cufftExecZ2Z result not match MATLAB result

So the MATLAB code here


and here is the first 20 of d1 on my pc

1.02318153949454e-11 - 3.89189389312207e-12i
3.96304793962431e-12 - 9.59627675712573e-12i
-1.22490611118041e-12 - 1.87442732754772e-12i
-2.62883065705508e-12 - 4.86408274878475e-12i
6.31721550091214e-12 + 3.25249180137728e-13i
-3.37521420326130e-12 - 7.87751355432440e-12i
4.41500716384229e-12 - 3.59597047697461e-12i
-7.07180311825956e-12 - 4.74217362079010e-13i
-5.62876972134328e-12 - 6.39511318817060e-12i
-5.38097000286798e-13 - 1.98707845052568e-12i
6.10931383113531e-13 + 2.44965382298964e-12i
-6.22210171250057e-12 + 5.28767466113619e-13i
-3.84916261802694e-12 + 3.11419120171075e-12i
-2.99812100496280e-12 + 1.23654974114445e-12i
5.19959329736483e-12 + 4.62825855394361e-12i
1.24055492666447e-12 + 6.60383790841987e-13i
3.42124542782838e-12 + 6.59616998606136e-13i
1.87649818762980e-12 - 2.23924607892215e-12i
2.60970084311677e-12 - 2.68843698366259e-13i
-5.41275677319708e-14 - 4.06094516348544e-12i

and here is my cuda code

#include <stdio.h>
#include <math.h>
#include <cufft.h>
#include <cuda_runtime.h>

#define PI 3.1415926

__managed__ cuDoubleComplex j;

__global__ void sGen(cuDoubleComplex* s, cuDoubleComplex* A, int M, int N);
__global__ void matMul(cuDoubleComplex* s, cuDoubleComplex* A, cuDoubleComplex* data, int N);

int main()

    cuDoubleComplex*  s;
    cudaMallocManaged((void **)&s, 1000 * sizeof(cuDoubleComplex));
    cuDoubleComplex*  A;
    cudaMallocManaged((void **)&A, 64 * sizeof(cuDoubleComplex));
    cuDoubleComplex*  data;
    cudaMallocManaged((void **)&data, 64000 * sizeof(cuDoubleComplex));

    sGen<<<1, 1000>>>(s, A, 64, 1000);
    matMul<<<64, 1000>>>(s, A, data, 1000);

    for(int n = 0 ; n < 20; n++)
        printf("data[%d]: %2.7e\n", n, data[n].x);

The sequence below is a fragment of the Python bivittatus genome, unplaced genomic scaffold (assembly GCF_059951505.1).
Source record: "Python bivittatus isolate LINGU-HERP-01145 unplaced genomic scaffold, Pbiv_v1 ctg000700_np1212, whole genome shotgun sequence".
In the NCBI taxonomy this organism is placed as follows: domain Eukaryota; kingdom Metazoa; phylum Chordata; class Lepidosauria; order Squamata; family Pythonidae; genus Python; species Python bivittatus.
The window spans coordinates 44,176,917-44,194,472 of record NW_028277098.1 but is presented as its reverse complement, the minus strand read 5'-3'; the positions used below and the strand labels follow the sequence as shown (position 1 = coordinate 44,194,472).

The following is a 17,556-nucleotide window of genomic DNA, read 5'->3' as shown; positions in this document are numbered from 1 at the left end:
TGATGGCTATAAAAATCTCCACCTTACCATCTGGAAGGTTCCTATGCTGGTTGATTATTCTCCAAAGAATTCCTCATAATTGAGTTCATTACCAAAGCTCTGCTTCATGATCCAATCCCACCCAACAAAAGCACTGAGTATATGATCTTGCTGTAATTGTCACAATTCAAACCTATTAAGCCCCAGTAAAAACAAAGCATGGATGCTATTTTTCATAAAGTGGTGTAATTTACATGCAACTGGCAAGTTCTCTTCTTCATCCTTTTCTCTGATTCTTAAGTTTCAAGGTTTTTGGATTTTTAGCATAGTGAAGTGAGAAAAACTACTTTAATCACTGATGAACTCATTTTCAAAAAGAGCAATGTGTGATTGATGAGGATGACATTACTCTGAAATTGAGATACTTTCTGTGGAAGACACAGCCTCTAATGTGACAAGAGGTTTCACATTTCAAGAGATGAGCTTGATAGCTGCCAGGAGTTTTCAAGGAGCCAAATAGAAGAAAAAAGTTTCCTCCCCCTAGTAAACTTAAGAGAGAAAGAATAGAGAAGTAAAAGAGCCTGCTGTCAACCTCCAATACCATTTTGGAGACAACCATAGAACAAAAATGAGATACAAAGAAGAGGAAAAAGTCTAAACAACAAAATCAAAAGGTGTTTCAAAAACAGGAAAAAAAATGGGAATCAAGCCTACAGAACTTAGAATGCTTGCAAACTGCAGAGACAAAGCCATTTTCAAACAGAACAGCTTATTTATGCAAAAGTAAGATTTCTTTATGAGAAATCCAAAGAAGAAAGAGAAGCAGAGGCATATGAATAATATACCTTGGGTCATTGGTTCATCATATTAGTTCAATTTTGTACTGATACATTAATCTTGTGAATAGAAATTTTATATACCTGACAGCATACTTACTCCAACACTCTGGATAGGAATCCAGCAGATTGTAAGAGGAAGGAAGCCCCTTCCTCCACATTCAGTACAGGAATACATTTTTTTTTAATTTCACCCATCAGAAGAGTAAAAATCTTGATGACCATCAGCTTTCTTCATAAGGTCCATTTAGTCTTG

printf("data[%d]: %2.7e\n", n, data[n].y);

    cufftHandle plan;
    int rank = 1;
    int n[1] ={1000};
    int istride = 1;
    int idist = 1000;
    int ostride =1;
    int odist = 1000;
    int inembed[2] = {1000, 64};
    int onembed[2] = {1000, 64};

    cufftPlanMany(&plan, rank, n, inembed, istride, idist, onembed, ostride, odist, CUFFT_Z2Z, 64);
    cufftExecZ2Z(plan, data, data, CUFFT_FORWARD);

    for(int n = 0 ; n < 20; n++)
        printf("data[%d]: %2.7e\n", n, data[n].x);
        printf("data[%d]: %2.7e\n", n, data[n].y);

    return 0;

__global__ void sGen(cuDoubleComplex* s, cuDoubleComplex* A, int M, int N)
    int tid = threadIdx.x + blockDim.x * blockIdx.x;

    if(tid < N)
        double t = 1.0 / 1000 * tid;
        double a1 = j.x * 2 * PI * 100 * t;
        double b1 = j.y * 2 * PI * 100 * t;

        double sin1, cos1;
        double e1 = exp(a1);
        sincos(b1, &sin1, &cos1);
        s[tid].x = 10 * cos1 * e1; 
        s[tid].y = 10 * sin1 * e1; 
    if(tid < M)
        double a1 = -j.x * 2 * PI * 7.5 * tid * sin(77.0 * PI / 180) / 15.0;
        double b1 = -j.y * 2 * PI * 7.5 * tid * sin(77.0 * PI / 180) / 15.0;

        double sin1, cos1;
        double e1 = exp(a1);
        sincos(b1, &sin1, &cos1);
        A[tid].x = cos1 * e1; 
        A[tid].y = sin1 * e1; 

__global__ void matMul(cuDoubleComplex* s, cuDoubleComplex* A, cuDoubleComplex* data, int N)
    int tid = threadIdx.x + blockDim.x * blockIdx.x;
    int row = tid / N;
    int col = tid % N;
    data[tid].x = A[row].x * s[col].x - A[row].y * s[col].y;
    data[tid].y = A[row].x * s[col].y + A[row].y * s[col].x; 

and the part of the output of data is following,

data[0]: -1.6493214e-04
data[0]: 5.3590679e-05
data[1]: -1.6671242e-04
data[1]: 5.3590680e-05
data[2]: -1.6852784e-04
data[2]: 5.3590693e-05
data[3]: -1.7037949e-04
data[3]: 5.3590703e-05
data[4]: -1.7226850e-04
data[4]: 5.3590716e-05
data[5]: -1.7419606e-04
data[5]: 5.3590725e-05

or you can compile this code with

nvcc -o obj -lcufft

I have verified the input data of fft already. It’s as same as MATLAB
It’s so strange that the result of cuda has so huge deviation against MATLAB code.
Is my cuda code wrong or the MATLAB bug?
Somebody help me please.

When I run your matlab code that is not what I get for d1. But it may not matter.

When I compare the results, I observe that in both results the value at index 100 is

1.0e4 + j…

all the rest of the results have exponents of -11 or -12. That means the difference in magnitude is on the order of 1e16. A double quantity can hold about 10-12 digits (significant figures). You have very large data being combined with much smaller data.